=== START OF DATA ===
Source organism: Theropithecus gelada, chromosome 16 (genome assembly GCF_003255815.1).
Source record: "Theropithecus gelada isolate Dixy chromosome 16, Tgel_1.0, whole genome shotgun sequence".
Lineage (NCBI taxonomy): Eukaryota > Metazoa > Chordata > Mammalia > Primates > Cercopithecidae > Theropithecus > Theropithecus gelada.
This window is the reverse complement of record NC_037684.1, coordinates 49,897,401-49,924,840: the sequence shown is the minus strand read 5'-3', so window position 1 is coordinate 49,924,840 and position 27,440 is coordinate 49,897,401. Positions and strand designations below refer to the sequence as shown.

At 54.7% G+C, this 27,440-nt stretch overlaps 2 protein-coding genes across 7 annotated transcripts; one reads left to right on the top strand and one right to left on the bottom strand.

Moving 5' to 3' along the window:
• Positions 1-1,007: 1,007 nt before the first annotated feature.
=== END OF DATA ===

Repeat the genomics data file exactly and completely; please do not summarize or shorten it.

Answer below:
Source organism: Theropithecus gelada, chromosome 16 (genome assembly GCF_003255815.1).
Source record: "Theropithecus gelada isolate Dixy chromosome 16, Tgel_1.0, whole genome shotgun sequence".
Lineage (NCBI taxonomy): Eukaryota > Metazoa > Chordata > Mammalia > Primates > Cercopithecidae > Theropithecus > Theropithecus gelada.
This window is the reverse complement of record NC_037684.1, coordinates 49,897,401-49,924,840: the sequence shown is the minus strand read 5'-3', so window position 1 is coordinate 49,924,840 and position 27,440 is coordinate 49,897,401. Positions and strand designations below refer to the sequence as shown.

At 54.7% G+C, this 27,440-nt stretch overlaps 2 protein-coding genes across 7 annotated transcripts; one reads left to right on the top strand and one right to left on the bottom strand.

Moving 5' to 3' along the window:
• Positions 1-1,007: 1,007 nt before the first annotated feature.